What are NK cells used for?

When the immune system is not in excellent condition, serious diseases can occur in the body. Therefore, storing NK cells at birth is an investment in the health of your children and of compatible family members.

It is possible to store them both for autologous use (i.e. by the same individual from which they were taken) and for haploidentical use (i.e. by relatives compatible to 50%). Infusion of haploidentical NK cells is a safe practice.

NK cells against cancer

The unique characteristics of NK cells make them an ideal weapon for cancer immunotherapy approaches. Several scientific studies have shown both their anticancer efficacy and their safety. Their use is not associated with rejection and, compared to other therapies, reduces the risk of relapse.

NK cells from umbilical cord blood have been shown to be fully effective in the case of leukemia. Furthermore, numerous experimental studies have shown the possibility of modifying NK cells and stimulating their proliferation in such a way as to increase their efficacy against cancer.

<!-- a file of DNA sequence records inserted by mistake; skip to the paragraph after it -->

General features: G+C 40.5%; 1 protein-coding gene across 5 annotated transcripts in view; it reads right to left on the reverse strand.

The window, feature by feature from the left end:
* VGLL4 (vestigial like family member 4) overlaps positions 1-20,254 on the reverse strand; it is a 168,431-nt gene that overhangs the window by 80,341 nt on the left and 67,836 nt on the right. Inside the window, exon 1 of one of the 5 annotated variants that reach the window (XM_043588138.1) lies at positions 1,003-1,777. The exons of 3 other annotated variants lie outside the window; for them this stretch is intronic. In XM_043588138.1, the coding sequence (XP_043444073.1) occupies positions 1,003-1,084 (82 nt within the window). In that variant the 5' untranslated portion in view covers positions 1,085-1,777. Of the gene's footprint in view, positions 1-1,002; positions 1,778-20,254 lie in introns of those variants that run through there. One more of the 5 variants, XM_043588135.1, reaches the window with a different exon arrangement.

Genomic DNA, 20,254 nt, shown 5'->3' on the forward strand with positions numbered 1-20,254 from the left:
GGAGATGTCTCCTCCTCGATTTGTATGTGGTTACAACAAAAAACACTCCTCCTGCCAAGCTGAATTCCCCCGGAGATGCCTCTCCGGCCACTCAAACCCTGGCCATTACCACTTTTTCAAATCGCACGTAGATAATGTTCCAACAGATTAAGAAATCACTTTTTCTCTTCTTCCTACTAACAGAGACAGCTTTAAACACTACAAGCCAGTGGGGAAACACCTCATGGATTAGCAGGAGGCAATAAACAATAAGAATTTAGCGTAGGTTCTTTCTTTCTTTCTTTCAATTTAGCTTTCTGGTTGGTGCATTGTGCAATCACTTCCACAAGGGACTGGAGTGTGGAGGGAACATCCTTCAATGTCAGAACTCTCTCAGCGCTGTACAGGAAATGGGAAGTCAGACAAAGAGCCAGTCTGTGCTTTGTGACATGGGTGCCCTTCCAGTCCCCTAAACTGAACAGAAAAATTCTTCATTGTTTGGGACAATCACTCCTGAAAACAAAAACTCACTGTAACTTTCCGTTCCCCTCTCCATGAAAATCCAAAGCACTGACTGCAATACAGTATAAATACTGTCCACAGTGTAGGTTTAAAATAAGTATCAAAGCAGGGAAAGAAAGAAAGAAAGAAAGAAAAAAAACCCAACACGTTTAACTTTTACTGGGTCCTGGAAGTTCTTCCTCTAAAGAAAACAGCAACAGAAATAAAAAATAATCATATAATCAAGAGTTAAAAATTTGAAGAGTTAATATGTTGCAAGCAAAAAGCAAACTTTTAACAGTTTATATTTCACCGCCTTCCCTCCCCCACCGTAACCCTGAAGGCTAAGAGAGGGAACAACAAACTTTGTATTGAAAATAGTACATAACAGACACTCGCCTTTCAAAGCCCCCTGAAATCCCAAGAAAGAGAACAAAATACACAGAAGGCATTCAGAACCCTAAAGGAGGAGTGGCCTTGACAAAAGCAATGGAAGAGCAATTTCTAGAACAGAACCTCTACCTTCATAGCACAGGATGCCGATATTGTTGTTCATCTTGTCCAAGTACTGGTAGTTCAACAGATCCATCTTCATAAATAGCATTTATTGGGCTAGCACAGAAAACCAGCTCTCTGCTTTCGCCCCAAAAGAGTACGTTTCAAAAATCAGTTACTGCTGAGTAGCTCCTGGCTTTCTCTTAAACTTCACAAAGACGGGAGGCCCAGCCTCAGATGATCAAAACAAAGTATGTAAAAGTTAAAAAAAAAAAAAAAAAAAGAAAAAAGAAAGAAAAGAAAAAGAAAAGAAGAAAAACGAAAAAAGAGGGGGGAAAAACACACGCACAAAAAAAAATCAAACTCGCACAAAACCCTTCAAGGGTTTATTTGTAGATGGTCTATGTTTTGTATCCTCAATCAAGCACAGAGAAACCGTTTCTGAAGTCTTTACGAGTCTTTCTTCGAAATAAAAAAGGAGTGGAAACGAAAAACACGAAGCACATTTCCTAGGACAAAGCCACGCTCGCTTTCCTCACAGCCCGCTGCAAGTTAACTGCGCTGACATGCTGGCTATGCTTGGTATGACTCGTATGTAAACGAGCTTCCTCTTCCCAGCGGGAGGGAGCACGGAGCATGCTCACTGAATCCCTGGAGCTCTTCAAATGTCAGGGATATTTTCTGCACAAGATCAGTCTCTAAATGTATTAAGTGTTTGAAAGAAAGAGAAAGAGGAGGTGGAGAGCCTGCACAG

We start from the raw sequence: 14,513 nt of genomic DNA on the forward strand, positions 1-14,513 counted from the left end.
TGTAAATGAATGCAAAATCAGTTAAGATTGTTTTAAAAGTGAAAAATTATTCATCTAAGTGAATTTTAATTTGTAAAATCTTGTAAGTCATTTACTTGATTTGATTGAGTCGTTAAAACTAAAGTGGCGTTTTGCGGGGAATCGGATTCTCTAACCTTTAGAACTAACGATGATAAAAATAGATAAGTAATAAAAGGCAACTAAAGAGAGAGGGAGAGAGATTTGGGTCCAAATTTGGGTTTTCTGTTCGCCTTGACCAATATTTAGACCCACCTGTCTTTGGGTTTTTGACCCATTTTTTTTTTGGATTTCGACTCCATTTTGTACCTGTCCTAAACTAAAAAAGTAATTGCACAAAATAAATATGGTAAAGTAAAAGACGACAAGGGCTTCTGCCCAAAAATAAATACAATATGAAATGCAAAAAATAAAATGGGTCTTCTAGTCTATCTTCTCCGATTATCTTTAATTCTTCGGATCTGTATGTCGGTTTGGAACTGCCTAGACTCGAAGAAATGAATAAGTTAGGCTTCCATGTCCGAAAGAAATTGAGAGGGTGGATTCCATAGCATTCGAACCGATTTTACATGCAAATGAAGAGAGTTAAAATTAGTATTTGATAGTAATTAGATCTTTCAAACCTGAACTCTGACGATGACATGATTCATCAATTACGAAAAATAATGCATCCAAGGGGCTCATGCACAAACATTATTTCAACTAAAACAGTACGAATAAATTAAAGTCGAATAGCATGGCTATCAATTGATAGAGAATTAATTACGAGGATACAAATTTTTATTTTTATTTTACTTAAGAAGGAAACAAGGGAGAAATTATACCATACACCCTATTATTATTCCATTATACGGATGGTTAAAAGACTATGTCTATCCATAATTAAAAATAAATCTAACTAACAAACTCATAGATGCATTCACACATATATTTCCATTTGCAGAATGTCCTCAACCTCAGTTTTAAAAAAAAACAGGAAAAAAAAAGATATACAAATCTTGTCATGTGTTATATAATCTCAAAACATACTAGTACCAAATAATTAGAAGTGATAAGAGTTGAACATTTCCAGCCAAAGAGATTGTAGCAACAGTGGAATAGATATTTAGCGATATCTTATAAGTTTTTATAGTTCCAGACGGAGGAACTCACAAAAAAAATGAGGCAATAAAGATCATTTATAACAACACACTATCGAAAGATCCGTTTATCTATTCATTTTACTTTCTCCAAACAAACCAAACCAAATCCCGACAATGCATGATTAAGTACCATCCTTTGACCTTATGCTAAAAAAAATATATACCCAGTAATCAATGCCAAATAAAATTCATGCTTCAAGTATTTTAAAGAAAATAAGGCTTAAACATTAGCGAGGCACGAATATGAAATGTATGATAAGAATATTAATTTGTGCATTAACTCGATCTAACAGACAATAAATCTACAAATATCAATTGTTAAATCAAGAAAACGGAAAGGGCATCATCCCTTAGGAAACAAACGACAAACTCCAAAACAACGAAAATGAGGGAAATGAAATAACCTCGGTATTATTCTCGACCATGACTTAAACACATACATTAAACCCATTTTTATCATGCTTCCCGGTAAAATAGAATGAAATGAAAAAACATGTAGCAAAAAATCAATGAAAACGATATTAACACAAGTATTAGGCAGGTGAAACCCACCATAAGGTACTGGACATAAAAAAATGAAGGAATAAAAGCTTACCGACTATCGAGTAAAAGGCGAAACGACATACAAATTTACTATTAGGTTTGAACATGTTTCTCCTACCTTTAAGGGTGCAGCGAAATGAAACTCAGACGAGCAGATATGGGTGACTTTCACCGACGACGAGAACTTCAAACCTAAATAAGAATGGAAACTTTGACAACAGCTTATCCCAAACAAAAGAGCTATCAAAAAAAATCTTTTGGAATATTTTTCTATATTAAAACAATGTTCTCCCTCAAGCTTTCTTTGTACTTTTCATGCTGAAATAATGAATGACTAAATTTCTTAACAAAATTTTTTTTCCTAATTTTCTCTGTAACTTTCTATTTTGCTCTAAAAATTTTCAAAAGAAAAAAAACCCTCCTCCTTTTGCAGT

Multiple doses of NK cells can be obtained from a single umbilical cord blood sample for use in immunotherapy.

Are you pregnant?

Are you thinking of storing your child's stem cells?

Cord blood is the blood that remains in the umbilical cord after the baby is born and is a valuable source of stem cells.

Until recently it was treated as “waste” and eliminated with hospital waste along with the placenta and the umbilical cord. It is currently used in the treatment of around 100 serious diseases.

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